Friday, 10 May 2013 09:40
Gaze upon the Helliers’ half-built house in Bristol, Vermont, and you might think you’re looking at an ordinary home construction project. Table saws, building materials, and piles of earth lie around the newly framed dwelling, while a crew of carpenters mills around the site, dressed for warmth in the chilly fall air. But look closer, and some unique features emerge. The exterior frame is wrapped in an outer layer of heat-trapping insulation. Sunshine streams in through large, south-facing windows, flooding the interior living spaces with light. Once the house is completed, solar panels will supply the family’s hot water and much of its electrical power. And indoor finishes, paints, rugs, and fabrics will be nontoxic.
In short, the Helliers’ house is being built to be green. And that puts it in good company; new green homes jumped in number by 30% between 2005 and 2006 and could include up to 5% of the entire U.S. housing market within five years, predicts McGraw-Hill Construction, an industry information provider, in its June 2006 Residential Green Building SmartMarket Report. That makes green homes bright spots in an otherwise dismal housing market facing its worst slump in decades.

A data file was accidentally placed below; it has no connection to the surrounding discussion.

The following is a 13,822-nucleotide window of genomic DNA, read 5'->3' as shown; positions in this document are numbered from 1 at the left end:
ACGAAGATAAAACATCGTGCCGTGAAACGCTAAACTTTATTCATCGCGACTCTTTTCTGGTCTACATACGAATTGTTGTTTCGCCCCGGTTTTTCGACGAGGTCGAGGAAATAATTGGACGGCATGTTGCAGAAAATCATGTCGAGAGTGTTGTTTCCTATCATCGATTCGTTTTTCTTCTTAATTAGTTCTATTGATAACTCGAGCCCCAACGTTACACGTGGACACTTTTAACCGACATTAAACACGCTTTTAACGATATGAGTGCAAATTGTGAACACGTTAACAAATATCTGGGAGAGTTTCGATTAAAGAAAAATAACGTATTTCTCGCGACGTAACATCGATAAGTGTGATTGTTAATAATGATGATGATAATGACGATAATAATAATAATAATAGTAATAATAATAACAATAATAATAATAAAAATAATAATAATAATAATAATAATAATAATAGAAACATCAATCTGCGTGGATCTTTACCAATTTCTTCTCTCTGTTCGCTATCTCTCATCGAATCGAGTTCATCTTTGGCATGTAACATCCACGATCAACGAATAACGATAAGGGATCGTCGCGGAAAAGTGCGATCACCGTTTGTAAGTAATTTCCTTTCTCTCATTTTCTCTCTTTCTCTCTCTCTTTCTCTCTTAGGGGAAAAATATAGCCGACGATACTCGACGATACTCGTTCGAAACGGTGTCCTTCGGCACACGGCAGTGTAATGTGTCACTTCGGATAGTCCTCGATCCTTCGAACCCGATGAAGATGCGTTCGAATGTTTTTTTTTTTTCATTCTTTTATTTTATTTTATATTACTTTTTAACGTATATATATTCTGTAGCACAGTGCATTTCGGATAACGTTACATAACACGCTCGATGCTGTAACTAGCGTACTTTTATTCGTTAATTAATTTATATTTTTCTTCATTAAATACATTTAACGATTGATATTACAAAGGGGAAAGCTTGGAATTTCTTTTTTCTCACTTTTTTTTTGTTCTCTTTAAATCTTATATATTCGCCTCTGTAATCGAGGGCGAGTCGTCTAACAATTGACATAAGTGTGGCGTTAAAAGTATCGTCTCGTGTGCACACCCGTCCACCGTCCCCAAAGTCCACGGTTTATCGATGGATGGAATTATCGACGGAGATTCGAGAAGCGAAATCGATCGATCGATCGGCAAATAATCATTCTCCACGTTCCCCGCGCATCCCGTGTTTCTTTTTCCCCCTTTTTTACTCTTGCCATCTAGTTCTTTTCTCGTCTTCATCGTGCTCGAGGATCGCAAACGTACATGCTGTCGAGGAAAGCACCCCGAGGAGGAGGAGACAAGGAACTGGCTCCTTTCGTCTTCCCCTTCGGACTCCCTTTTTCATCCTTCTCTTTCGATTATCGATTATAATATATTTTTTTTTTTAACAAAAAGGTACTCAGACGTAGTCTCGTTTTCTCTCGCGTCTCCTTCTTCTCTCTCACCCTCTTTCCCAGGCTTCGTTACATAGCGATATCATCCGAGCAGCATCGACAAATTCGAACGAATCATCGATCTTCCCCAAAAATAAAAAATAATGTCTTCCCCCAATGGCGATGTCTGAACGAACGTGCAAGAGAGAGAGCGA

Wednesday, 08 May 2013 11:31LEDs (light-emitting diodes) are specialized semi-conductors (about 1 mm square) whose convex covers focus the light they emit. LED's have been around for years, but they were colored (red, green, blue) and not practical for general lighting use. In time, LED-makers figured out how to produce a warm white light from those colors (phosphorous coating is one way) and to create bulbs with enough output to satisfy almost any lighting requirement.
Wednesday, 01 May 2013 18:16Following is a list of myths about energy and energy savings. Sometimes the basic premise is correct, but the energy savings are much smaller than people realize. In other cases the myth is based on factors that were once true but have been subsequently resolved through better design or manufacturing of products.